By Leah Douglas, Julie Steenhuysen and Tom Polansek (.) -A third U.S. dairy worker tested positive for bird flu after exposure to infected cows, and was the first to suffer respiratory problems, U.S. officials said on Thursday. The infection was the second human case in Michigan, which has confirmed more cases of bird flu in dairy cattle than any other state. It also expands the symptoms for human cases, after the two workers who previously tested positive experienced only conjunctivitis, or pink eye, and recovered. The U.S. Centers for Disease Control and Prevention (CDC) said the latest case does not change its assessment that bird flu is a low risk to the general public and that it has not seen evidence of human-to-human transmission. Nirav Shah, principal deputy director of the CDC, said on a call with reporters that the agency expected to see respiratory symptoms because past novel influenza viruses have also featured those symptoms. “At the same time, respiratory symptoms increase the odds of exposing someone to the virus as compared to (eye) symptoms,” Shah said. Meanwhile, Michigan will soon begin testing dairy farm workers for signs of prior infection with avian flu, a county health official told .. State and local health officials have been monitoring exposed farm workers for symptoms. The ongoing outbreak of avian flu in dairy cattle has affected 67 herds in nine states since March, according to CDC data. The third worker to test positive reported upper respiratory tract symptoms including cough without fever, and eye discomfort with watery discharge, the CDC said. The patient was given antiviral treatment, is isolating at home, and the symptoms are resolving, the CDC said. Household contacts of the patient have not developed symptoms and are being monitored for illness, the agency added. The worker was employed at a different farm than the previous human case Michigan reported on May 22, the state said. CDC reported the first human case connected to dairy cattle in Texas on April 1. None of the three human cases are associated with the others, the agency said. ‘A MILD CASE’ “Even though there were respiratory symptoms present in this individual, it was still a mild case,” said Dr. Amesh Adalja, an infectious disease expert at the Johns Hopkins Center for Health Security. “This underscores the risk that is particular to dairy farm workers.” CDC officials have been eager to test blood samples of farm workers for signs of prior infection to help understand the scope of the bird flu outbreak. Michigan county and state officials will collaborate with the CDC on the testing effort, said Chad Shaw, health officer and environmental health director with the Ionia County Health Department in Michigan. Details of the plan for testing have not been previously reported. Ionia County has reported avian flu infections in four dairy cattle herds and four poultry flocks, according to state data. The goal of the testing is to discern how the virus is spreading from farm to farm, including whether humans have carried the virus asymptomatically, Shaw said, adding that he did not know when the testing would begin or how many workers would be tested. Shah said the CDC has been working with state health and agriculture departments on a series of studies to help understand the current risk to workers, whether workers had been infected previously, and what factors on a farm increase the risk of infection. The CDC will design the studies that any public health entity can use for those purposes, Shah said, adding that Michigan’s health department was leading its testing effort. Testing for prior infection is important for determining how widespread the virus is among humans, said Michael Osterholm, a bird flu expert at the University of Minnesota. Widespread exposure could increase the chances that the virus will mutate to become more easily transmissible in humans. “The real bar to cause us to sleep with one eye open is whether or not there is person-to-person transmission, and there’s no evidence here of that,” Osterholm said. The manufacture of 4.8 million doses of bird flu vaccines will be completed this summer, David Boucher, director of infectious disease response at the U.S. Department of Health and Human Services said on the press call. The U.S. Department of Agriculture (USDA) is launching a pilot program that will allow enrolled farmers to bulk test their dairy cows’ milk for bird flu rather than testing individual animals before shipping them across state lines, Eric Deeble, a senior adviser, told reporters.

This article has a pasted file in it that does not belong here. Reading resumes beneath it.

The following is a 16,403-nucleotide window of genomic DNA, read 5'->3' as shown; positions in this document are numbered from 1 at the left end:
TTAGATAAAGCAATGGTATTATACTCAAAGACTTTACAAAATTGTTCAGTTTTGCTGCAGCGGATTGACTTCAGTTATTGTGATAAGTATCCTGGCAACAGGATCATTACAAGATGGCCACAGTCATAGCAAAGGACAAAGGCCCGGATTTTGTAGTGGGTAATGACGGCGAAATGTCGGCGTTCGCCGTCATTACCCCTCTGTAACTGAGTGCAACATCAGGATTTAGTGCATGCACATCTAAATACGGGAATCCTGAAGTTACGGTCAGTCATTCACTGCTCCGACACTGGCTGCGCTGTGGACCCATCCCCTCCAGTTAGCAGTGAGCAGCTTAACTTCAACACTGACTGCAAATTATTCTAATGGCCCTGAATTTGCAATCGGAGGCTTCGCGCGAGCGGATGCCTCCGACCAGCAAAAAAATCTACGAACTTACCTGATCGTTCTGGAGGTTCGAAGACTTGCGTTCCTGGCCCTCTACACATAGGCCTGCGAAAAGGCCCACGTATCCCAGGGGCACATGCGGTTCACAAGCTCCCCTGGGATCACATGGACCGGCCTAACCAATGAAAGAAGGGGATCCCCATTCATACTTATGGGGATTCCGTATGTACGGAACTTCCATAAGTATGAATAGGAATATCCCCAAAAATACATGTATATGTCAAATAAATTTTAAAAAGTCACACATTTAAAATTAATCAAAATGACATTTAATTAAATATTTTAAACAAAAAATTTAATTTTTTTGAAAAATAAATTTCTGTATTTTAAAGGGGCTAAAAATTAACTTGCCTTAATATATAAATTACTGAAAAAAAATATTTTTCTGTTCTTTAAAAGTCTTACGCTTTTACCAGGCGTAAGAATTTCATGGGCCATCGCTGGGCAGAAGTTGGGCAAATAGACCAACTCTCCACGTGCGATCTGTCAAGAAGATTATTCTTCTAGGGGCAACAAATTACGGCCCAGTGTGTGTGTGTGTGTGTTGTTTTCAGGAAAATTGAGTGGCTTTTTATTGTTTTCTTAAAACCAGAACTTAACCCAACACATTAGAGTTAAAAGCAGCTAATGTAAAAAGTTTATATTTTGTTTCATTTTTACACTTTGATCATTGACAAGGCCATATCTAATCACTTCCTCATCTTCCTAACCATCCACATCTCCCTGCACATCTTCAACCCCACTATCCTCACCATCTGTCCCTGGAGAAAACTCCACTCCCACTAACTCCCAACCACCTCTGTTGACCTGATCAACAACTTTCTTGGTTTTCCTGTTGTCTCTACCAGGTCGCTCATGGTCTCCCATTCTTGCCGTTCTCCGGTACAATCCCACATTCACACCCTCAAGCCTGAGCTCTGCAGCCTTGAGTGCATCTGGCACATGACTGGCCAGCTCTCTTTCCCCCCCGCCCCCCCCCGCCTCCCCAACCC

The details of that program were first reported . The USDA also will spend an additional $824 million to work with states on bird flu testing and surveillance, Deeble said.